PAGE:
Introduction: Use a Vacuum Cleaner to Build Your Own Skateboard

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This Instructable is a step by step description of the process of building a skateboard deck, which includes: making a bending mold, building a bag press, and squishing /cutting plywood into the shape of a skateboard. These instructions are for a specific board but are intended to be easily modified to make any type of skate board, long board, or bent plywood project for that matter.

Being a skateboarder and a constructive individual I always fantasized about making my own custom designed and constructed skateboard, made to fit me and if I wanted to I could easily make multiples. Now I can, and you can too, just follow these steps:

I suggest reading all of the instructions before starting the project!

Step 1: Materials

Scrap cardboard
1 4x8 foot sheet 3 /4inch Spruce plywood
2 5x5 foot sheets of maple veneer
Hand-held Jig saw
1 liter of wood glue
8 12inch wood clamps
Wood rasp
Sand paper
Masking tape
20 gauge thick vinyl sheet (or water bed bladder)
Contact cement
Duct tape
2 part 5 minute epoxy
Vacuum cleaner with hose attachment
3 / 4inch plastic conduit pipe
Dowel that fits in conduit pipe
Plastic Mesh from dishwashing scrubber (the one that looks like a mesh donut)
Rubber mallet
Skateboard trucks, wheels, and nuts and bolts
Grip tape

Optional (but helpful)
Hand-held belt sander

Step 2: Building the Mold

The mold is what the plywood is squashed against forcing it to take the curvy shape of the skateboard. It will be made from stacked cross sections of spruce plywood. First create a cardboard template of the mold cross sections(fig.2a) and use it to trace out 15 versions on to the spruce plywood sheets.(fig.2b) Cut out the cross-section layers then glue the layers together and squeeze with clamps,(fig.2c) wipe off the excess glue that squeezes out.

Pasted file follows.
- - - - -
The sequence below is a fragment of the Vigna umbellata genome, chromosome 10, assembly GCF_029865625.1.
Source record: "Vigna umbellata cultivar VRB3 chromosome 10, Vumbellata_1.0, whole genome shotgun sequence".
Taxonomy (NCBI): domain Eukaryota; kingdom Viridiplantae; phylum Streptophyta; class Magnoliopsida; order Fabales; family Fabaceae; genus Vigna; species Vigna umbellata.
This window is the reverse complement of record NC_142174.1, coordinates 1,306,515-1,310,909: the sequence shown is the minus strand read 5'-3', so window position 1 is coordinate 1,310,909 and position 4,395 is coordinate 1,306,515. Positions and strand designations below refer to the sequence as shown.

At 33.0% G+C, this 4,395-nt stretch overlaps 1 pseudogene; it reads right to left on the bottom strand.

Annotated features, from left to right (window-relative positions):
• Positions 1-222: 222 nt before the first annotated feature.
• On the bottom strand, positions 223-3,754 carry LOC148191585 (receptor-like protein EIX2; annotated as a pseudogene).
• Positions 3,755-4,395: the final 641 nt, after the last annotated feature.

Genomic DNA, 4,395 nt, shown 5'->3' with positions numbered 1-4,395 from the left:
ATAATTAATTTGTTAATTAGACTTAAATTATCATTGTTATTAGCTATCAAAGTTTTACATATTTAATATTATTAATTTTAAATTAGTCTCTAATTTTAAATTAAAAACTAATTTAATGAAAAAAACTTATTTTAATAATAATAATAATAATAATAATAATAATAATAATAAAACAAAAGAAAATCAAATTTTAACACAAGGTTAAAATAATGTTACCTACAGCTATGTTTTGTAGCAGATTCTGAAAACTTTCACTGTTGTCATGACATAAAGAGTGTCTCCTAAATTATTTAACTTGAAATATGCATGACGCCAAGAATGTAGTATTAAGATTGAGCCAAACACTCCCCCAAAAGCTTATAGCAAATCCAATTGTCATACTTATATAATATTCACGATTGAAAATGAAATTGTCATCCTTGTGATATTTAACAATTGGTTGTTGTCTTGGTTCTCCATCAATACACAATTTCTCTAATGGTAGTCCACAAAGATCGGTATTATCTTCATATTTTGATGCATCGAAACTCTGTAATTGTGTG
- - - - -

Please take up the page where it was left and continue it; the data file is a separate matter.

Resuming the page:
Once dry, remove clamps and use rasp or belt sander to remove any differences in the cross sections so the surface of the mold is smooth.

Mark off area for inner concave where material needs to be removed.(fig.2d)Make a template of the desired inner curve(fig.2e) so you know exactly what material needs to be removed with the rasp or belt sander.(fig.2f) Refine surface of the mold first with the coarse and then with the smooth sandpaper.

Step 3: Making a Bag Press.

A bag press is basically a giant ziploc bag with a connector where you can attach a vacuum. A bag press works on the principle that nature resists a vacuum therefore if you suck all the air of a container it will squeeze in on itself therefore creating a press that is excellent for bending things onto a mold.

Take two 3 foot x 4 1/2 foot sheets of vinyl plastic (fig.3a)and apply a liberal coat of contact cement glue on both sheets along the two long edges and one of the short ends.(fig.3b) Allow the glue to dry for 45 minutes. Carefully, start with the back edge and press glued edges together being careful not to create ripples. Once the back edge is pressed, work up the sides to the open end of the bag. Once all surfaces are contacted apply force to tops of glued areas by rubbing with a spoon or a rolling pin. You can then add extra reinforcement by folding strips of duct tape over the edges to strengthen the seal and plug any leaks.(fig.3c)

Now, you need something that will suck the air out of the bag. I used a vacuum cleaner with a hose attachment which worked fairly well. You also need to figure out some way of attaching the vacuum to the bag. I used a plastic tube that hooked up with the hose attachment.
Create a hole smaller than your connector pipe (but large enough that it can be forced through) in the middle of the top layer of the vinyl sheet.(fig.3d) Then force the pipe through from the inside of the bag out so that it is almost all the way though.(fig.3e) Mix up half a table spoon of 5-minute epoxy and place liberal amounts of the glue in the trench between the plastic pipe and the vinyl from inside the bag.(fig.3f)